Jacqueline Casey

2476405304514569703091559588625n.jpgServed in: Air Force, 1999-2008.

Deployed to: Kuwait (2001), Iraq (2004).

The injury: “We were attacked by insurgents on a mission. I was shot in the chest. I had my flight vest on, so it didn’t penetrate, but I was in the back of a deuce and a half [a truck with removable sides that you can put canvas over]. I fell off when I got shot, and sustained injuries because we were going 45 mph. I ruptured parts of my liver and intestines, had internal hemorrhaging, broken ribs.”

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The aftermath: “I was terrified of everything. I didn’t trust myself. … Everything seemed volatile and unpredictable. Apart from the nightmares—that was the worst thing—I’d be obsessive, checking and re-checking things. The agoraphobia was pretty bad, too. I didn’t want to go out by myself. I couldn’t let anybody else drive a vehicle I was in. You have to be in control; you’re in fight-or-flight response … One of my dogs passed away recently, and I was retriggered. I had to make sure everybody was still alive, or I couldn’t sleep.”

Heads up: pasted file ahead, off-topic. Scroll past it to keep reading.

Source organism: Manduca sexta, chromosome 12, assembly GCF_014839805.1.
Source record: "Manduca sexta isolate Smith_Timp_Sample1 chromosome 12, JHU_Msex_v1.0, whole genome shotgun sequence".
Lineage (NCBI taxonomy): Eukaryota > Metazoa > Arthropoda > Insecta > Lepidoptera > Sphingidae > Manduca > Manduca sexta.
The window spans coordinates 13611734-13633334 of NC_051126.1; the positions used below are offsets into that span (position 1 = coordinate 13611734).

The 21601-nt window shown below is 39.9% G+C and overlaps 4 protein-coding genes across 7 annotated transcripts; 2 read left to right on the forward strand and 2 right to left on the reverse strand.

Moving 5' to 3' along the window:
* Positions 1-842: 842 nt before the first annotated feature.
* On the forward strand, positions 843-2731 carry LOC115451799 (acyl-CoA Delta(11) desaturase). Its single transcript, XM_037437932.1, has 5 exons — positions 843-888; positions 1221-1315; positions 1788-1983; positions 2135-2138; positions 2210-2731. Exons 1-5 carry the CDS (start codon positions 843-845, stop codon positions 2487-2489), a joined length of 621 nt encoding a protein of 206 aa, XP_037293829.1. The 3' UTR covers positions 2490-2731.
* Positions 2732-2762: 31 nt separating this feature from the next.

The treatment: “All kinds … talk therapy, group therapy, medication, EMDR [eye-movement desensitization and reprocessing].”

Today: “I’m working on my Ph.D. in evolutionary psychology at UNLV. In Iraq, I had troops that would go out to different areas and experience the same situation, but maybe one would come back completely traumatized, and the others would be fine. I found this perplexing. The research I’m doing now is looking at ground combat soldiers to see why that happens. I’m studying a group of vets locally, and I have a paper coming out soon.”

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In the few grains of time between unconsciousness and consciousness, I thought my dad was an angel, maybe God. His cowboy hat blocked out the sun as he leaned over me while I lay gasping for air. “Are you all right? Can you breathe?” He picked me up and gently palpated my 7-year-old body, looking for broken bones. Then he turned to Penny, my big red mare, who was shaking dust everywhere. He examined her legs, the side of her belly that she’d fallen on before throwing me to the ground.

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